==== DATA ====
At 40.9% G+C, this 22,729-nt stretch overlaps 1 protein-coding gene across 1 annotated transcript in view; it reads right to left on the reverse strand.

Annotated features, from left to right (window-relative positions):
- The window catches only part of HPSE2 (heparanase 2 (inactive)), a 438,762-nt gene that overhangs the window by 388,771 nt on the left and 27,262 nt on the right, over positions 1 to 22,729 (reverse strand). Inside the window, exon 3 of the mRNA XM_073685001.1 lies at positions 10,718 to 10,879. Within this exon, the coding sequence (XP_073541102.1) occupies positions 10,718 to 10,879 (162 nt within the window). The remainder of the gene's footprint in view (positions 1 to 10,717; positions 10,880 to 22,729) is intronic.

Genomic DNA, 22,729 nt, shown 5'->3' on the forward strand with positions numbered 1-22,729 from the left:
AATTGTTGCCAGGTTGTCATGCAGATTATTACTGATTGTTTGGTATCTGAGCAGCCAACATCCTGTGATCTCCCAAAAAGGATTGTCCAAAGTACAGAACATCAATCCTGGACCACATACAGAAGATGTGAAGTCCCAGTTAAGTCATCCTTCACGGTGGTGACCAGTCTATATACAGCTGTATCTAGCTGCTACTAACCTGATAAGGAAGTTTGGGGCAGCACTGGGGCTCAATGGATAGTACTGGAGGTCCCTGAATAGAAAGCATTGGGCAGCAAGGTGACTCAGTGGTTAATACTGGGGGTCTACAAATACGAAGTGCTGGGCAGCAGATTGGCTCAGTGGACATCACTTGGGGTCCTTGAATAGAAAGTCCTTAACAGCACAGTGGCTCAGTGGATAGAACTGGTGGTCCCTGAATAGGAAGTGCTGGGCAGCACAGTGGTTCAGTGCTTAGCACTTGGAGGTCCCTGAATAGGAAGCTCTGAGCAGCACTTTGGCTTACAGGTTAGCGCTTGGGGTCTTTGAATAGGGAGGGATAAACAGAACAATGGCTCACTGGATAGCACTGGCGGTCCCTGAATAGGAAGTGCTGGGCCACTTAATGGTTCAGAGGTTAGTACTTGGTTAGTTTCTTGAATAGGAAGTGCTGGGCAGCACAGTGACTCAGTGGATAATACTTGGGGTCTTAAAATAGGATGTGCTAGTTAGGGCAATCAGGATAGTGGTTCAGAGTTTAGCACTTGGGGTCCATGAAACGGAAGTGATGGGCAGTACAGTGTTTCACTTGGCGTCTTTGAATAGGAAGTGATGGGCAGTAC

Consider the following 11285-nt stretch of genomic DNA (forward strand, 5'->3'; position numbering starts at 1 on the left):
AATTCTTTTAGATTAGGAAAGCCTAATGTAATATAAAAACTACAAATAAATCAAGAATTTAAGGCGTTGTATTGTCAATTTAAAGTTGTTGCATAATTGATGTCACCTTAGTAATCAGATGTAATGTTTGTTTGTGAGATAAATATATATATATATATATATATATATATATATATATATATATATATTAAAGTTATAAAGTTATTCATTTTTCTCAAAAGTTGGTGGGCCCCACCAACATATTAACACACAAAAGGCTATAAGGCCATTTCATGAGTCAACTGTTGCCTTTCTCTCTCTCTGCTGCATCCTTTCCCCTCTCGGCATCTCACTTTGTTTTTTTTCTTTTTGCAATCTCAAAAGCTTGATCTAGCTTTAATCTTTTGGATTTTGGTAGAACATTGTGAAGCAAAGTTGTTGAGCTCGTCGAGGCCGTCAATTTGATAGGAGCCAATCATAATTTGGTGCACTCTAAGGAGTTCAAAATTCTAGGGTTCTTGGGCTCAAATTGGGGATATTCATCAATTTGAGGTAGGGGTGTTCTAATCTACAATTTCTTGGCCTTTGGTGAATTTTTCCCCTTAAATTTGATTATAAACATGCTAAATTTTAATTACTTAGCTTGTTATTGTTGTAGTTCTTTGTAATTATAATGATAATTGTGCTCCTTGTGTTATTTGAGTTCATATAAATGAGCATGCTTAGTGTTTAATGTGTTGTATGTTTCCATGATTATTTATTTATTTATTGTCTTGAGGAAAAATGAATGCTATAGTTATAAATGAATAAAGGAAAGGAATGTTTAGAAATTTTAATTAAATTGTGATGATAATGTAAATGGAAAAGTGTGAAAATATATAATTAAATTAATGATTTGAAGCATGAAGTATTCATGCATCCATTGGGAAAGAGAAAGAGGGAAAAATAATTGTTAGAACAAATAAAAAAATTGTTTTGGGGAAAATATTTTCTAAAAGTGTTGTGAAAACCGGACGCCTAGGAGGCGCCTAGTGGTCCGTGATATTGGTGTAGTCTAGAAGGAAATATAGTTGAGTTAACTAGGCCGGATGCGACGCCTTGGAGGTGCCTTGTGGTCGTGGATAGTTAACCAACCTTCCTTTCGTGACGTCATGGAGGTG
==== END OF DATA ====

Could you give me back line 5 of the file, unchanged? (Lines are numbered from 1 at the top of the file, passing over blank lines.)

AATTGTTGCCAGGTTGTCATGCAGATTATTACTGATTGTTTGGTATCTGAGCAGCCAACATCCTGTGATCTCCCAAAAAGGATTGTCCAAAGTACAGAACATCAATCCTGGACCACATACAGAAGATGTGAAGTCCCAGTTAAGTCATCCTTCACGGTGGTGACCAGTCTATATACAGCTGTATCTAGCTGCTACTAACCTGATAAGGAAGTTTGGGGCAGCACTGGGGCTCAATGGATAGTACTGGAGGTCCCTGAATAGAAAGCATTGGGCAGCAAGGTGACTCAGTGGTTAATACTGGGGGTCTACAAATACGAAGTGCTGGGCAGCAGATTGGCTCAGTGGACATCACTTGGGGTCCTTGAATAGAAAGTCCTTAACAGCACAGTGGCTCAGTGGATAGAACTGGTGGTCCCTGAATAGGAAGTGCTGGGCAGCACAGTGGTTCAGTGCTTAGCACTTGGAGGTCCCTGAATAGGAAGCTCTGAGCAGCACTTTGGCTTACAGGTTAGCGCTTGGGGTCTTTGAATAGGGAGGGATAAACAGAACAATGGCTCACTGGATAGCACTGGCGGTCCCTGAATAGGAAGTGCTGGGCCACTTAATGGTTCAGAGGTTAGTACTTGGTTAGTTTCTTGAATAGGAAGTGCTGGGCAGCACAGTGACTCAGTGGATAATACTTGGGGTCTTAAAATAGGATGTGCTAGTTAGGGCAATCAGGATAGTGGTTCAGAGTTTAGCACTTGGGGTCCATGAAACGGAAGTGATGGGCAGTACAGTGTTTCACTTGGCGTCTTTGAATAGGAAGTGATGGGCAGTAC